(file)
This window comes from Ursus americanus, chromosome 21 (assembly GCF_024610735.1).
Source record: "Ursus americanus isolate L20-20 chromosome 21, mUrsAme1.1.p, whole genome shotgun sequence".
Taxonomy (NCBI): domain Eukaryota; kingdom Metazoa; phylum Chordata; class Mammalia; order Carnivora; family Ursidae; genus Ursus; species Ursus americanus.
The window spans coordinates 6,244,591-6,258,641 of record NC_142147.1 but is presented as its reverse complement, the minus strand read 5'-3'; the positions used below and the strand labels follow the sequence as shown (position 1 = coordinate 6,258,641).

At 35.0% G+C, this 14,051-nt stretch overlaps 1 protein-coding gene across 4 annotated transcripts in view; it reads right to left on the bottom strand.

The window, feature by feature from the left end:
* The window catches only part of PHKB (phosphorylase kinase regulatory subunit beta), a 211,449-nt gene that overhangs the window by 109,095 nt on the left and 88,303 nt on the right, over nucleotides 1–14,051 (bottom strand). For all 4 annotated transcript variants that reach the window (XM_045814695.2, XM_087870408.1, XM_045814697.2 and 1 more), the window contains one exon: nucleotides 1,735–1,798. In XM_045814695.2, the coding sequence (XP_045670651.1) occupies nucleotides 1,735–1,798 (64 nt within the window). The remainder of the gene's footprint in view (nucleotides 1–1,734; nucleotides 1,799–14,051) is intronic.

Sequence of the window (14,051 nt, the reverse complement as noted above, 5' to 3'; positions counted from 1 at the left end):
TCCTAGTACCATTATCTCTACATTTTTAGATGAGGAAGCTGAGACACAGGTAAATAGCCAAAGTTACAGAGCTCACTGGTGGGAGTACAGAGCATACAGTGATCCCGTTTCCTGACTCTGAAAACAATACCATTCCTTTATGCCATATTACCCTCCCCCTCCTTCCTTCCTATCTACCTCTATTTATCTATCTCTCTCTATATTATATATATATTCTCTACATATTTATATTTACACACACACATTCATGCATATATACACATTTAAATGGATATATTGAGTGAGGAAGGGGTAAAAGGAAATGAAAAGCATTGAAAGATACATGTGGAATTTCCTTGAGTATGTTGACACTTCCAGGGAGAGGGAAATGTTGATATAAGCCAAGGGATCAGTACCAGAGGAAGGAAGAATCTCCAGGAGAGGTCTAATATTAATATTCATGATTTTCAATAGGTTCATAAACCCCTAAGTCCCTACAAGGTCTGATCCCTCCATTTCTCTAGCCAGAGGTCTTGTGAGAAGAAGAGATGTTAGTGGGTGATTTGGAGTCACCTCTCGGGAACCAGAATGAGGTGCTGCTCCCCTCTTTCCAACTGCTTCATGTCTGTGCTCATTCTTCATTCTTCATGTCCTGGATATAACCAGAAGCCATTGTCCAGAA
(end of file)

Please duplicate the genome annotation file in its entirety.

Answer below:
This window comes from Ursus americanus, chromosome 21 (assembly GCF_024610735.1).
Source record: "Ursus americanus isolate L20-20 chromosome 21, mUrsAme1.1.p, whole genome shotgun sequence".
Taxonomy (NCBI): domain Eukaryota; kingdom Metazoa; phylum Chordata; class Mammalia; order Carnivora; family Ursidae; genus Ursus; species Ursus americanus.
The window spans coordinates 6,244,591-6,258,641 of record NC_142147.1 but is presented as its reverse complement, the minus strand read 5'-3'; the positions used below and the strand labels follow the sequence as shown (position 1 = coordinate 6,258,641).

At 35.0% G+C, this 14,051-nt stretch overlaps 1 protein-coding gene across 4 annotated transcripts in view; it reads right to left on the bottom strand.

The window, feature by feature from the left end:
* The window catches only part of PHKB (phosphorylase kinase regulatory subunit beta), a 211,449-nt gene that overhangs the window by 109,095 nt on the left and 88,303 nt on the right, over nucleotides 1–14,051 (bottom strand). For all 4 annotated transcript variants that reach the window (XM_045814695.2, XM_087870408.1, XM_045814697.2 and 1 more), the window contains one exon: nucleotides 1,735–1,798. In XM_045814695.2, the coding sequence (XP_045670651.1) occupies nucleotides 1,735–1,798 (64 nt within the window). The remainder of the gene's footprint in view (nucleotides 1–1,734; nucleotides 1,799–14,051) is intronic.

Sequence of the window (14,051 nt, the reverse complement as noted above, 5' to 3'; positions counted from 1 at the left end):
TCCTAGTACCATTATCTCTACATTTTTAGATGAGGAAGCTGAGACACAGGTAAATAGCCAAAGTTACAGAGCTCACTGGTGGGAGTACAGAGCATACAGTGATCCCGTTTCCTGACTCTGAAAACAATACCATTCCTTTATGCCATATTACCCTCCCCCTCCTTCCTTCCTATCTACCTCTATTTATCTATCTCTCTCTATATTATATATATATTCTCTACATATTTATATTTACACACACACATTCATGCATATATACACATTTAAATGGATATATTGAGTGAGGAAGGGGTAAAAGGAAATGAAAAGCATTGAAAGATACATGTGGAATTTCCTTGAGTATGTTGACACTTCCAGGGAGAGGGAAATGTTGATATAAGCCAAGGGATCAGTACCAGAGGAAGGAAGAATCTCCAGGAGAGGTCTAATATTAATATTCATGATTTTCAATAGGTTCATAAACCCCTAAGTCCCTACAAGGTCTGATCCCTCCATTTCTCTAGCCAGAGGTCTTGTGAGAAGAAGAGATGTTAGTGGGTGATTTGGAGTCACCTCTCGGGAACCAGAATGAGGTGCTGCTCCCCTCTTTCCAACTGCTTCATGTCTGTGCTCATTCTTCATTCTTCATGTCCTGGATATAACCAGAAGCCATTGTCCAGAA